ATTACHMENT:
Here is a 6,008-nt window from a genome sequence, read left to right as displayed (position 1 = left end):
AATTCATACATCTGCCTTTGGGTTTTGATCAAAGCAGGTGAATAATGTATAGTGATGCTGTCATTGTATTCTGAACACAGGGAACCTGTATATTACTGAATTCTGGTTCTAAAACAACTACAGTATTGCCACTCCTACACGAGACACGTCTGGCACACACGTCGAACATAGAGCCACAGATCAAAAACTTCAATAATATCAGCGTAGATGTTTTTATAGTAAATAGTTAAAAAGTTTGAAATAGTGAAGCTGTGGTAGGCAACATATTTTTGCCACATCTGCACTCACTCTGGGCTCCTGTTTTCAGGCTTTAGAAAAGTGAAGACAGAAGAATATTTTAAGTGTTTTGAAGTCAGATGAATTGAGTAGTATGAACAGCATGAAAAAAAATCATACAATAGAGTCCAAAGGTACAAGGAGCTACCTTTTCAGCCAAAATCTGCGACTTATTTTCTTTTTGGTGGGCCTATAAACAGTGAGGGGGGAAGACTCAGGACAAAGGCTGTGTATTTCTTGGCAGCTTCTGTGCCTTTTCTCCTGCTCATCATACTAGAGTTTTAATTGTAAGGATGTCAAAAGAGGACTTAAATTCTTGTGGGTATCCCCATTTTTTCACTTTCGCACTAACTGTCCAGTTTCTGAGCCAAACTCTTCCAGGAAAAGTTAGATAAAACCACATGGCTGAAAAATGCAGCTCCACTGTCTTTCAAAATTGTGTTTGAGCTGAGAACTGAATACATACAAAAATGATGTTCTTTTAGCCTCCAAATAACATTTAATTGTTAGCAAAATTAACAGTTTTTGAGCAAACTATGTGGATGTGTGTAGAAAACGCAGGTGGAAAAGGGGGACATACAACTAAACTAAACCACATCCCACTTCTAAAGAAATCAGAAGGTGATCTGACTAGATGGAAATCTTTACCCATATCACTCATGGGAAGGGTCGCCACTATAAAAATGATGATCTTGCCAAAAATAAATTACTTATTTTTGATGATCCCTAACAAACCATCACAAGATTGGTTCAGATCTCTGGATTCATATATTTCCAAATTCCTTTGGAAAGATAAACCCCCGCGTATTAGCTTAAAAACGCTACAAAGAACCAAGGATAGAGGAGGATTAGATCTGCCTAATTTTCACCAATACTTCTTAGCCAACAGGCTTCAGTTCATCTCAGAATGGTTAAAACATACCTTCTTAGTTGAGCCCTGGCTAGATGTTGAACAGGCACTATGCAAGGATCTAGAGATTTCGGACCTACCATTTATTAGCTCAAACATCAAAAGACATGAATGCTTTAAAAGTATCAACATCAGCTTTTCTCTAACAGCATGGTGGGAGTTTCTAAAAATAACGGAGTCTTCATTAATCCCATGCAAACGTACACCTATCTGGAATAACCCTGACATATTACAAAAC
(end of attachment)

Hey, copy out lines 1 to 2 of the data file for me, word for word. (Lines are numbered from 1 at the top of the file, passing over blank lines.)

Here is a 6,008-nt window from a genome sequence, read left to right as displayed (position 1 = left end):
AATTCATACATCTGCCTTTGGGTTTTGATCAAAGCAGGTGAATAATGTATAGTGATGCTGTCATTGTATTCTGAACACAGGGAACCTGTATATTACTGAATTCTGGTTCTAAAACAACTACAGTATTGCCACTCCTACACGAGACACGTCTGGCACACACGTCGAACATAGAGCCACAGATCAAAAACTTCAATAATATCAGCGTAGATGTTTTTATAGTAAATAGTTAAAAAGTTTGAAATAGTGAAGCTGTGGTAGGCAACATATTTTTGCCACATCTGCACTCACTCTGGGCTCCTGTTTTCAGGCTTTAGAAAAGTGAAGACAGAAGAATATTTTAAGTGTTTTGAAGTCAGATGAATTGAGTAGTATGAACAGCATGAAAAAAAATCATACAATAGAGTCCAAAGGTACAAGGAGCTACCTTTTCAGCCAAAATCTGCGACTTATTTTCTTTTTGGTGGGCCTATAAACAGTGAGGGGGGAAGACTCAGGACAAAGGCTGTGTATTTCTTGGCAGCTTCTGTGCCTTTTCTCCTGCTCATCATACTAGAGTTTTAATTGTAAGGATGTCAAAAGAGGACTTAAATTCTTGTGGGTATCCCCATTTTTTCACTTTCGCACTAACTGTCCAGTTTCTGAGCCAAACTCTTCCAGGAAAAGTTAGATAAAACCACATGGCTGAAAAATGCAGCTCCACTGTCTTTCAAAATTGTGTTTGAGCTGAGAACTGAATACATACAAAAATGATGTTCTTTTAGCCTCCAAATAACATTTAATTGTTAGCAAAATTAACAGTTTTTGAGCAAACTATGTGGATGTGTGTAGAAAACGCAGGTGGAAAAGGGGGACATACAACTAAACTAAACCACATCCCACTTCTAAAGAAATCAGAAGGTGATCTGACTAGATGGAAATCTTTACCCATATCACTCATGGGAAGGGTCGCCACTATAAAAATGATGATCTTGCCAAAAATAAATTACTTATTTTTGATGATCCCTAACAAACCATCACAAGATTGGTTCAGATCTCTGGATTCATATATTTCCAAATTCCTTTGGAAAGATAAACCCCCGCGTATTAGCTTAAAAACGCTACAAAGAACCAAGGATAGAGGAGGATTAGATCTGCCTAATTTTCACCAATACTTCTTAGCCAACAGGCTTCAGTTCATCTCAGAATGGTTAAAACATACCTTCTTAGTTGAGCCCTGGCTAGATGTTGAACAGGCACTATGCAAGGATCTAGAGATTTCGGACCTACCATTTATTAGCTCAAACATCAAAAGACATGAATGCTTTAAAAGTATCAACATCAGCTTTTCTCTAACAGCATGGTGGGAGTTTCTAAAAATAACGGAGTCTTCATTAATCCCATGCAAACGTACACCTATCTGGAATAACCCTGACATATTACAAAAC